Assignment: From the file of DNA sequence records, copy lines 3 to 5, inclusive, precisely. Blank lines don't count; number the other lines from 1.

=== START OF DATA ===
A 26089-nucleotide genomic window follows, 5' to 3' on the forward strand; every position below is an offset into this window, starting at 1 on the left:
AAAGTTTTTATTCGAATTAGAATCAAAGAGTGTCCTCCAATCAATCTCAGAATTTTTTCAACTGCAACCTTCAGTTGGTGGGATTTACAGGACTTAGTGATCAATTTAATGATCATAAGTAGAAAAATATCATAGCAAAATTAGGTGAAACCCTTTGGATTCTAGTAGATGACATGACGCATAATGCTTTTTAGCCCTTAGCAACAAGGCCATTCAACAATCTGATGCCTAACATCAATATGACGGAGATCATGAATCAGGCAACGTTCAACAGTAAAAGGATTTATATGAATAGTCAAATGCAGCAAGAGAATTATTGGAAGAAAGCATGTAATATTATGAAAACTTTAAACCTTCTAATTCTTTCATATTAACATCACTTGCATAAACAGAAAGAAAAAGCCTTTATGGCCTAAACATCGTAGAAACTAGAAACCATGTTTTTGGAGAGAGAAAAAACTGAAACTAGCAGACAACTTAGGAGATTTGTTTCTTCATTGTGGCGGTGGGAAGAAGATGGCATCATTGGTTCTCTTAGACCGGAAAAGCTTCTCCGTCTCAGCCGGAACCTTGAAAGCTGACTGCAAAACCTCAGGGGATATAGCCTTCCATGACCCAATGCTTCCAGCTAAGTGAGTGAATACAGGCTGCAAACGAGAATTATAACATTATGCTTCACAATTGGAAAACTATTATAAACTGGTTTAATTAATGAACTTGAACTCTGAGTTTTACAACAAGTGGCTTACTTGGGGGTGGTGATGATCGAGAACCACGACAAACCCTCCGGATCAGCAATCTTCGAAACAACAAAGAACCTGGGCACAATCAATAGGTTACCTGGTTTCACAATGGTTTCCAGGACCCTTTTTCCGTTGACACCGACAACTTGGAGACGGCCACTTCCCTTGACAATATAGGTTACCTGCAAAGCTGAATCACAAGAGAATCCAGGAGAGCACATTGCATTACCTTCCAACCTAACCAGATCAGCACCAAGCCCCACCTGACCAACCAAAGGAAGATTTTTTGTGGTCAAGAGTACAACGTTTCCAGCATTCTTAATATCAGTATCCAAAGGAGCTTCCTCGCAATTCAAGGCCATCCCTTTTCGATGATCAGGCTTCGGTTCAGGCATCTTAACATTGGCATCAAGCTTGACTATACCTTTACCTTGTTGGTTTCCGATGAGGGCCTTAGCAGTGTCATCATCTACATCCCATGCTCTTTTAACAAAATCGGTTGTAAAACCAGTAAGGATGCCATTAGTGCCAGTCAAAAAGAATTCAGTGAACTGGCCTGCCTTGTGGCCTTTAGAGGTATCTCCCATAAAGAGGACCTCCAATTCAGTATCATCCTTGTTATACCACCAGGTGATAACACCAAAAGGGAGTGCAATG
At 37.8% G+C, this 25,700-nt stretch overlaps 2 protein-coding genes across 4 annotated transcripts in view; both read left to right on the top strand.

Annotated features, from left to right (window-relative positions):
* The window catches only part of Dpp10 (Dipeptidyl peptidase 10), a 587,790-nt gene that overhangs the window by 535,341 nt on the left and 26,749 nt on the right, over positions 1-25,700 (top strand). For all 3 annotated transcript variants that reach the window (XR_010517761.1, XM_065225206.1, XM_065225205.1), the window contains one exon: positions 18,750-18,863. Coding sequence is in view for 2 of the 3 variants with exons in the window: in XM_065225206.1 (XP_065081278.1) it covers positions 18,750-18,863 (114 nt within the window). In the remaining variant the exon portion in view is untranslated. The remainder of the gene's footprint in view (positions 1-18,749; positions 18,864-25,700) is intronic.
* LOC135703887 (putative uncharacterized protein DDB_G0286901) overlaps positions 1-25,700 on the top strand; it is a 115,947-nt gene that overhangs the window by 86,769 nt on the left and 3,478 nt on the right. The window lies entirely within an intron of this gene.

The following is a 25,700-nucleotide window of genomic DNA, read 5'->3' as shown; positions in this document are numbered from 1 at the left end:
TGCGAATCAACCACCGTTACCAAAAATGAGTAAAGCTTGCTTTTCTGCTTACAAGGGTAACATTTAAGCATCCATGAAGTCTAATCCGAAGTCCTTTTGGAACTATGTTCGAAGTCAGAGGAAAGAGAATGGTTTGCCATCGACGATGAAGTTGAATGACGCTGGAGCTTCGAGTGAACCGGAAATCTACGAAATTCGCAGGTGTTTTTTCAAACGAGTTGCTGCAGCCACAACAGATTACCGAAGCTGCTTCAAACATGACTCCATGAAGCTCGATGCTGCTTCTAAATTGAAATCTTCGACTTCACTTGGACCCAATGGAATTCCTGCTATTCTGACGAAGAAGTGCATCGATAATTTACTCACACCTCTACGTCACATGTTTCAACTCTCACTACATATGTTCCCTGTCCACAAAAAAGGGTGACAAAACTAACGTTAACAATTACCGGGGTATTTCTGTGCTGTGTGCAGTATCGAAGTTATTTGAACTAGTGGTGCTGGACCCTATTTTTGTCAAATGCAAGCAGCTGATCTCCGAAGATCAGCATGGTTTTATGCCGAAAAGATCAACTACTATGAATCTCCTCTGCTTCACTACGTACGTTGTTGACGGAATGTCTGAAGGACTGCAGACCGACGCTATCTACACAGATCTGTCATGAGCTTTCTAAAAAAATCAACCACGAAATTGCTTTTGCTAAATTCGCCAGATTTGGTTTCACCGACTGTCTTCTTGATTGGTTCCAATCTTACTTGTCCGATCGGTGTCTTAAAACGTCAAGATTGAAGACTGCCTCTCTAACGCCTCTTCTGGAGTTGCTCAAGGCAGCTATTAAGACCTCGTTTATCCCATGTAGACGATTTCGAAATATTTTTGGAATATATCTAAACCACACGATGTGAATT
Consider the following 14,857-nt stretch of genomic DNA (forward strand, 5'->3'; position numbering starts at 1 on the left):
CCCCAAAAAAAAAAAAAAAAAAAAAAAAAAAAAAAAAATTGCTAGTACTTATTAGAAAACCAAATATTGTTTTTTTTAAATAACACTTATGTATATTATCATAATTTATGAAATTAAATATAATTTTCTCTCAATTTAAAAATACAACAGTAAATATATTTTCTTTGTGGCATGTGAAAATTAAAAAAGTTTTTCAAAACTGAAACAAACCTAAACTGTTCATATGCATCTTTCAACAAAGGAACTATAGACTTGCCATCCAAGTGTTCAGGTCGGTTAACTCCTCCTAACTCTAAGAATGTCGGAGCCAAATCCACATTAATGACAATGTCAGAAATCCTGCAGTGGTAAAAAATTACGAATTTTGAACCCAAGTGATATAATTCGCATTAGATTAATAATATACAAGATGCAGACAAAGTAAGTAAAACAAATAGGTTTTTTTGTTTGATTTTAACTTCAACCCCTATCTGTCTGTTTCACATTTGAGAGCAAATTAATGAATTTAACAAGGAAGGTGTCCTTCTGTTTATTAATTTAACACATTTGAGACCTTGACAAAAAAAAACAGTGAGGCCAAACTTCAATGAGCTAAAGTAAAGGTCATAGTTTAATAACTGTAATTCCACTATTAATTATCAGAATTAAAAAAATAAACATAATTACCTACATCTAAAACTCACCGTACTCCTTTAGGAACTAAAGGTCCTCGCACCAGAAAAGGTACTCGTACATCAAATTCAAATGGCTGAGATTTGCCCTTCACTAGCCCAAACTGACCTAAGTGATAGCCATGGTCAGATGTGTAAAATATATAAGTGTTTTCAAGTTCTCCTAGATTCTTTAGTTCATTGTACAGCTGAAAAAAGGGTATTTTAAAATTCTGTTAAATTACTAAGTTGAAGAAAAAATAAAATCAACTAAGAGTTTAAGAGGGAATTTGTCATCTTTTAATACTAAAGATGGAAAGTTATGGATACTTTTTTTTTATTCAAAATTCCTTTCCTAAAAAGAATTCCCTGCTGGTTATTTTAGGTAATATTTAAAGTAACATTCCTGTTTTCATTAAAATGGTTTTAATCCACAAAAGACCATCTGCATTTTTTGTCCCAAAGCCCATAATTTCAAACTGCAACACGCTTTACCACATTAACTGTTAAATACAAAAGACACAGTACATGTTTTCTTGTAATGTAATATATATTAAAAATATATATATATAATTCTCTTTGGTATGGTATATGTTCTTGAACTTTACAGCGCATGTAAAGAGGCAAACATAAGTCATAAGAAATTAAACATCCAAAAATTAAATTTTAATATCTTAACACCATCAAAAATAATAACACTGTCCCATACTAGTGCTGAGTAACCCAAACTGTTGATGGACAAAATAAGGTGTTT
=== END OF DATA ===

At 37.8% G+C, this 25,700-nt stretch overlaps 2 protein-coding genes across 4 annotated transcripts in view; both read left to right on the top strand.

Annotated features, from left to right (window-relative positions):
* The window catches only part of Dpp10 (Dipeptidyl peptidase 10), a 587,790-nt gene that overhangs the window by 535,341 nt on the left and 26,749 nt on the right, over positions 1-25,700 (top strand). For all 3 annotated transcript variants that reach the window (XR_010517761.1, XM_065225206.1, XM_065225205.1), the window contains one exon: positions 18,750-18,863. Coding sequence is in view for 2 of the 3 variants with exons in the window: in XM_065225206.1 (XP_065081278.1) it covers positions 18,750-18,863 (114 nt within the window). In the remaining variant the exon portion in view is untranslated. The remainder of the gene's footprint in view (positions 1-18,749; positions 18,864-25,700) is intronic.